Cell Surface Receptors (G protein-coupled receptors)
Over 800 genes encoding GPCRs are present in the human genome, with splice variants, differential post-translational processing and formation of heteromeric complexes between distinct GPCRs, as well as between GPCRs and other modulatory proteins (e.g. receptor activity-modifying proteins; RAMPs), greatly amplifying the repertoire of GPCR phenotypes. Thus, GPCRs are the largest and most important class of cell surface membrane proteins, and they are involved in virtually all physiological processes.
GPCRs are naturally dynamic proteins that function to allosterically communicate signals from the extracellular surface to changes in intracellular function. Not surprisingly, these membrane proteins are one of the largest target classes for drug discovery and development. Understanding the molecular interactions that govern ligand affinity and regulation of protein function is a key requisite of structure-assisted drug discovery and development.
GPCRs transduce signals via different families of heterotrimeric G proteins, and other regulatory/scaffold proteins, exemplified by arrestins. The diversity in transducer engagement has led to a class of ligands termed biased agonists that activate different spectrums of signalling from the same receptor. Understanding the molecular basis for drug efficacy and biased agonism is also key for optimal development of therapeutics.
The ability to capture high resolution structure of GPCRs in different states, in complex with different transducer and other regulatory proteins, and to ligands of different pharmacology is an important challenge for structural biology and is a key focus of much of the research within the Centre.
Subproject 1: Understanding Receptor Activation and Transducer Coupling
We have extended the spectrum of GPCR states amenable to structural resolution in study of the CGRPR to provide understanding of the transition between apo receptor, ligand-bound receptor and ligand- and transducer-bound receptor, as well as integrating cryo-EM and HDX-MS to probe dynamics of different states.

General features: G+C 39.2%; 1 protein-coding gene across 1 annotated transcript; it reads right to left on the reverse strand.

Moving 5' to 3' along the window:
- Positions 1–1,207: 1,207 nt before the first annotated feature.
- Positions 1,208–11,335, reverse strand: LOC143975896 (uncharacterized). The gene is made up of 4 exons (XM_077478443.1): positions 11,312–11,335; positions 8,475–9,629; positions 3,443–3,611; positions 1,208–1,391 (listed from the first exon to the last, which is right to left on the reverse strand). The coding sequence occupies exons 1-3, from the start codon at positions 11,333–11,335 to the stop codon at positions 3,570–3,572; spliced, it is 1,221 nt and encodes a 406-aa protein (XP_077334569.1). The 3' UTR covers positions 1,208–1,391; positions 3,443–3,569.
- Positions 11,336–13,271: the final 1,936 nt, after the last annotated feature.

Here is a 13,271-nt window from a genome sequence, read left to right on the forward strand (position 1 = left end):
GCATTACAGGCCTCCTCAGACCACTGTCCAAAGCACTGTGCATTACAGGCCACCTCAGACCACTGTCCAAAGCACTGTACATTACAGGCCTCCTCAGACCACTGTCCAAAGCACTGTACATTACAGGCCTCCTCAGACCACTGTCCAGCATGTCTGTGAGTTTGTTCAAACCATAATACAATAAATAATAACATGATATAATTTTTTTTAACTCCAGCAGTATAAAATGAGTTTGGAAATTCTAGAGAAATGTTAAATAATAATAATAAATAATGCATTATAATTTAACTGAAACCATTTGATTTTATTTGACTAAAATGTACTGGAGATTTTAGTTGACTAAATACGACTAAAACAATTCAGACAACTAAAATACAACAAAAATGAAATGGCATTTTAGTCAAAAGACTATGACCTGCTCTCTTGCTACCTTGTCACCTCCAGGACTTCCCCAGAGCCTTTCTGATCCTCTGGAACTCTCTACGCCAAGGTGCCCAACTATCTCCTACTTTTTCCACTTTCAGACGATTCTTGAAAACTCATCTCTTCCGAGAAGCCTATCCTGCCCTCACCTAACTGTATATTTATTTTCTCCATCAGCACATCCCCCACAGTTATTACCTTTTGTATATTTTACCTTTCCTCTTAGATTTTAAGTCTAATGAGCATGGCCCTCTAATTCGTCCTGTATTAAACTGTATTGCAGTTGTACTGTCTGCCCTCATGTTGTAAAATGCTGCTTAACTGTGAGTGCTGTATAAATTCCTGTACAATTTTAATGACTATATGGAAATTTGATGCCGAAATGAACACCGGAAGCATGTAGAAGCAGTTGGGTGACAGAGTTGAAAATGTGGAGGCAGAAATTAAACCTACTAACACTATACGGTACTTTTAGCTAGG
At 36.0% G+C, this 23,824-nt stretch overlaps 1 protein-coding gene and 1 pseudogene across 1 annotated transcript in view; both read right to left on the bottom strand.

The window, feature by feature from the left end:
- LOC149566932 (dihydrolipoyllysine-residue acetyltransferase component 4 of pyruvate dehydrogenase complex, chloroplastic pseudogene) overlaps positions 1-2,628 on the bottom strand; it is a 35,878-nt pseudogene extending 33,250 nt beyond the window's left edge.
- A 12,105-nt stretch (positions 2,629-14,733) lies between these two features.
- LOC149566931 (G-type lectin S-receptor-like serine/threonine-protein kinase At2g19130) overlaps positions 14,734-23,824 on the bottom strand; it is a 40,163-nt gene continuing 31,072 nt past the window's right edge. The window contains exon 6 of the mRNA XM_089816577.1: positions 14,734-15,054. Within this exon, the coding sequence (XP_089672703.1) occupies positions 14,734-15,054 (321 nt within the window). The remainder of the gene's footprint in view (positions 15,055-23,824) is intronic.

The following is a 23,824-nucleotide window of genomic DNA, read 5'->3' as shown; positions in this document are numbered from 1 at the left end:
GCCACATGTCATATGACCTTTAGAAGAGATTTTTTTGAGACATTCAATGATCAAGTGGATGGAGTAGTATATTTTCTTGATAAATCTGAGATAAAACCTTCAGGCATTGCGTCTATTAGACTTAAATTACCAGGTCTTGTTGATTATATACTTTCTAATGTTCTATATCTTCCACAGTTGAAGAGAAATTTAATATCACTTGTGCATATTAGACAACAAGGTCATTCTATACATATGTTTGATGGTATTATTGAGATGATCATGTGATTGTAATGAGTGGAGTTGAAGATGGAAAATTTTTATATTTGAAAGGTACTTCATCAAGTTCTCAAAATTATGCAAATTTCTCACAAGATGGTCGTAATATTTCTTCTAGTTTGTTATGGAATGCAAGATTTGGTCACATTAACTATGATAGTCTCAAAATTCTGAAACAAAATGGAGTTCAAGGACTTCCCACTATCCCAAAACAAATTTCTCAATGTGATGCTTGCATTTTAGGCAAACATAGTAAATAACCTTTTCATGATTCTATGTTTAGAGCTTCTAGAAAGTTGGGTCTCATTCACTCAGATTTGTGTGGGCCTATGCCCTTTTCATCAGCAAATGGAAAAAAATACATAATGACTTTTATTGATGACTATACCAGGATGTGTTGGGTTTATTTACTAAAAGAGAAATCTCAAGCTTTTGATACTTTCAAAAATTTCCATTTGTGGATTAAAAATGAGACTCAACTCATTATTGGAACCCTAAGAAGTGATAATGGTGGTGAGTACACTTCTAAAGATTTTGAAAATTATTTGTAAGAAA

We solved peptide liganded complexes of therapeutically important amylin and calcitonin receptors and revealed that distinct template peptides utilise distinct activation mechanisms, gaining insight from high-resolution cryo-EM structure and conformational dynamics of individual complexes. This work, along with pharmacological characterisation of different peptides acting at this receptor family, will form the basis for a collaborative project with Novo Nordisk.
We provided the first structures of a receptor (CCK1R) bound to Gs and Gq proteins providing insight into G protein selectivity across different receptor classes and modulation of ligand affinity and G protein selectivity, as well as the identification of a novel allosteric modulator of the CCK1R. This work is also contributing to the collaborative project with Astex Pharmaceuticals.
Subproject 2: Understanding the Molecular Basis for Biased Agonism
We are extending investigation into the molecular basis for biased agonism at the incretin peptide receptor family that has provided new insight into key atomic interactions and also the distinct dynamics of receptors with ligands of distinct pharmacology. We have projects in this space that are being developed collaboratively with Boehringer Ingelheim, and we are currently progressing discussions for a project with Servier.
Subproject 3: Allosteric and Bitopic Ligand Regulation of GPCRs